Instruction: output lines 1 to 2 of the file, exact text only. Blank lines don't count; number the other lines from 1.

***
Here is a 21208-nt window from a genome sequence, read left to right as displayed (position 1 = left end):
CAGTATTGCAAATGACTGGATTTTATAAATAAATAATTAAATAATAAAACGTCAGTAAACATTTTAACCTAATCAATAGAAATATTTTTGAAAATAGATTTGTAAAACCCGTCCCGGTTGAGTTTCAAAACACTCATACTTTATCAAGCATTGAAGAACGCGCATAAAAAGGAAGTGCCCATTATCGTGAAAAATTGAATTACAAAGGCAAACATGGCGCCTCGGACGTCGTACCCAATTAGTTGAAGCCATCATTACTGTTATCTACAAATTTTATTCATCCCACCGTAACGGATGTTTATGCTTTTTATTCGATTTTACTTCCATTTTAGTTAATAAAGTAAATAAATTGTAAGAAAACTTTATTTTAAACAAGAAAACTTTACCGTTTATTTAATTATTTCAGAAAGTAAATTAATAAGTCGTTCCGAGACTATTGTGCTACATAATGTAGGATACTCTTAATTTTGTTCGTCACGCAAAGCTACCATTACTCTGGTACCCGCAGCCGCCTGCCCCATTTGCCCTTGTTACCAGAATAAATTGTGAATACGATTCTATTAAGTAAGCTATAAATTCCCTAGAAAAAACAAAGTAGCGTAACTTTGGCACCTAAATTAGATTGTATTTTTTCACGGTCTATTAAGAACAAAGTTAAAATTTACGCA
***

Here is a 21208-nt window from a genome sequence, read left to right as displayed (position 1 = left end):
CAGTATTGCAAATGACTGGATTTTATAAATAAATAATTAAATAATAAAACGTCAGTAAACATTTTAACCTAATCAATAGAAATATTTTTGAAAATAGATTTGTAAAACCCGTCCCGGTTGAGTTTCAAAACACTCATACTTTATCAAGCATTGAAGAACGCGCATAAAAAGGAAGTGCCCATTATCGTGAAAAATTGAATTACAAAGGCAAACATGGCGCCTCGGACGTCGTACCCAATTAGTTGAAGCCATCATTACTGTTATCTACAAATTTTATTCATCCCACCGTAACGGATGTTTATGCTTTTTATTCGATTTTACTTCCATTTTAGTTAATAAAGTAAATAAATTGTAAGAAAACTTTATTTTAAACAAGAAAACTTTACCGTTTATTTAATTATTTCAGAAAGTAAATTAATAAGTCGTTCCGAGACTATTGTGCTACATAATGTAGGATACTCTTAATTTTGTTCGTCACGCAAAGCTACCATTACTCTGGTACCCGCAGCCGCCTGCCCCATTTGCCCTTGTTACCAGAATAAATTGTGAATACGATTCTATTAAGTAAGCTATAAATTCCCTAGAAAAAACAAAGTAGCGTAACTTTGGCACCTAAATTAGATTGTATTTTTTCACGGTCTATTAAGAACAAAGTTAAAATTTACGCA